Nonito Donaire, Jr. (born November 16, 1982) is a Filipino American professional boxer. Known as “The Filipino Flash” for his exceptional handspeed and punching power,he is a five-division world champion, having held titles at flyweight, super flyweight, bantamweight, super bantamweight, and featherweight. His surname is often mispronounced as “do-nayr”, but is properly pronounced as “do-nigh-reh”.
Nonito Donaire was born in Talibon, Bohol, Philippines, to Filipino parents, Nonito Sr. and Imelda Donaire. He is the third among four siblings: Glenn, Rochelle Donaire-Nasalga and Ermie. Back then, there was no electricity in Bohol. He grew up in General Santos City, South Cotabato, where he lived until age six and went to the same school as boxing icon eight-division world champion Manny Pacquiao. His father, a second year high school dropout, was in the Philippine Army for eight years and fought as an amateur before trying his luck alone in the US in 1990. In 1992, when he was nine, his father, Nonito Donaire, Sr., went to get a visa for the United States. Nonito, Sr. was told that his own father was a natural born U.S. Citizen born in Hawaii, which meant his own Nonito, Jr. and his children are classified as Natural Born U.S. Citizens, under the principle of Jus Sanguinis. He mentioned this in a 2013 RING Magazine Interview. In 1993, at the age of eleven, he had joined his father in Van Nuys, Los Angeles, California and they lived in San Leandro in the Bay Area, later moving to San Mateo.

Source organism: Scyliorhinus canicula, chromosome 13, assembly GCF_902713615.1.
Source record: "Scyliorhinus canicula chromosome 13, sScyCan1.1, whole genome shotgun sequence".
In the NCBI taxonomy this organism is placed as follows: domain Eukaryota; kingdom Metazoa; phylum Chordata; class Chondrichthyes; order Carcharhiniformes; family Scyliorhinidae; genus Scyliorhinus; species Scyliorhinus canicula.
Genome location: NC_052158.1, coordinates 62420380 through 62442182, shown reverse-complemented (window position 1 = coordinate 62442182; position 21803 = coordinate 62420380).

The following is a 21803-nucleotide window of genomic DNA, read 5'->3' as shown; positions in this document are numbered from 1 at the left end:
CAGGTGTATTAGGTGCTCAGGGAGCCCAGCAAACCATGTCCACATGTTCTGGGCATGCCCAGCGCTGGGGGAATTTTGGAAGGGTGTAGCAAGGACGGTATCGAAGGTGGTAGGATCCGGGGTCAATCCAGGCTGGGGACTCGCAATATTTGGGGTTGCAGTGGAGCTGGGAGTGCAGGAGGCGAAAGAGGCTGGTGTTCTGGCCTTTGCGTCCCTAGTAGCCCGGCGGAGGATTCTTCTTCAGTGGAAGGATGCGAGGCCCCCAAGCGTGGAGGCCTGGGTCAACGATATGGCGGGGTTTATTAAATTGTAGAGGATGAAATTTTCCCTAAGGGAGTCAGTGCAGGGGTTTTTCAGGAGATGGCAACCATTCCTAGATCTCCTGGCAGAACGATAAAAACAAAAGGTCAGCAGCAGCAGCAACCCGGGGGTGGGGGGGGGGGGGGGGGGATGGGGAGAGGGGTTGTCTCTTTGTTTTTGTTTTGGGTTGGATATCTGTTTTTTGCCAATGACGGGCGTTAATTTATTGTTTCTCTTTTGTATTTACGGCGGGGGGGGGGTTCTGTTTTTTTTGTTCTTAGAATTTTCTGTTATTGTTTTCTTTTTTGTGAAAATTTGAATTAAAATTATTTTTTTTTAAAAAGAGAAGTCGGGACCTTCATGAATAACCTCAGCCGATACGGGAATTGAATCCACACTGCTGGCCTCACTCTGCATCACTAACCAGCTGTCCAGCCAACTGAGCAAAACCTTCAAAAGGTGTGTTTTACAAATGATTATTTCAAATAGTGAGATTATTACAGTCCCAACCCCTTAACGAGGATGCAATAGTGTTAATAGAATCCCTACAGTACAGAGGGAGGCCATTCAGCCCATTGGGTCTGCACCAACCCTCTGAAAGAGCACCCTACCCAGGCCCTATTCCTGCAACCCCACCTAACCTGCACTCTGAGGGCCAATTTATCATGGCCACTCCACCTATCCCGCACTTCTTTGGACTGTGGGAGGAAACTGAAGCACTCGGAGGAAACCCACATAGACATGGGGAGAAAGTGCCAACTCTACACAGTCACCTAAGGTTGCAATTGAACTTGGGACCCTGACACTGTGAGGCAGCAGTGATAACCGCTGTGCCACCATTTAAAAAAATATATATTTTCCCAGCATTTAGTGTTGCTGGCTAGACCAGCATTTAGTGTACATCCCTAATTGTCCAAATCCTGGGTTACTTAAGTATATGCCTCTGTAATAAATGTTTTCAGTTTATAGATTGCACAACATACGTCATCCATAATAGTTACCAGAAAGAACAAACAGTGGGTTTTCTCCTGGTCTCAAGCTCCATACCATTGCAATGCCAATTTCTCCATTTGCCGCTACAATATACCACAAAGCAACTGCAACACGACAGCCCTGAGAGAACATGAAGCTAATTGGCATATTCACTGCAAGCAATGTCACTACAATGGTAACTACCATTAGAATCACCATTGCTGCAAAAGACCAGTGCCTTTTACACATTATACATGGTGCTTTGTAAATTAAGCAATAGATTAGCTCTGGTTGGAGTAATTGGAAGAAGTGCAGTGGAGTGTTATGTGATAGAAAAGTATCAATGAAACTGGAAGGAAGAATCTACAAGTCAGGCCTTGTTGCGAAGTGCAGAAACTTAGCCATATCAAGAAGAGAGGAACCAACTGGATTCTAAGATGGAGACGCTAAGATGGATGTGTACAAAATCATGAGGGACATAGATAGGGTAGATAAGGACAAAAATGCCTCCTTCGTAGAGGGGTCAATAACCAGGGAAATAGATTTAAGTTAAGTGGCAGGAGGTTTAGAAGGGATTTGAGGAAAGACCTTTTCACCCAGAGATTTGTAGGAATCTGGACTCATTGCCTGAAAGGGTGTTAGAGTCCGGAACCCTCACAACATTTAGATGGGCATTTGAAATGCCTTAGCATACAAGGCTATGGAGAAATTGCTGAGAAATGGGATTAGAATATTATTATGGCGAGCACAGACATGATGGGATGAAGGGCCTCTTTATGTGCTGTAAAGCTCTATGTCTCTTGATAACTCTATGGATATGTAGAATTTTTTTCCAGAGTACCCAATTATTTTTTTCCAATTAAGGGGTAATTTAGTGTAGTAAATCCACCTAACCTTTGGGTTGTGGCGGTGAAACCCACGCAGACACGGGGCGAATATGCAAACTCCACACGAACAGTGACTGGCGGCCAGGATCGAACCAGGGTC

In childhood, Donaire was a frail, asthmatic and wimpy kid who got bullied in school and frequently came home crying. He was picked on for three years, until after he migrated to San Leandro. At home, he felt no attention was paid to him, as a middle child. He wanted to be recognized by his parents, especially his father. As soon as his brother started boxing, ten-year-old Nonito craved the respect and recognition his brother received, and started it. His father took him to a boxing gym at age eleven to get him off the streets. In his first amateur bout as a child, he beat his opponent with straight punches, all the while thinking that “I’m going to kill him before he kills me.” However, he had little confidence until he earned five professional knockout victories.
During their younger years, Donaire and his older brother Glenn would spar, with the younger brother losing the majority of their bouts. As a kid, Donaire watched videos of his hero Alexis Argüello, using them to learn how to throw his powerful left hook. While in San Lorenzo High School in San Lorenzo, California the brothers won an assortment of regional and district amateur boxing championships.
As a young American amateur, Donaire won three national championships: the National Silver Gloves in 1998, National Junior Olympics in 1999 and the National USA Tournament in 2000. He also won the International Junior Olympics in 1999. Donaire’s amateur record was 68–8 with 5 TKOs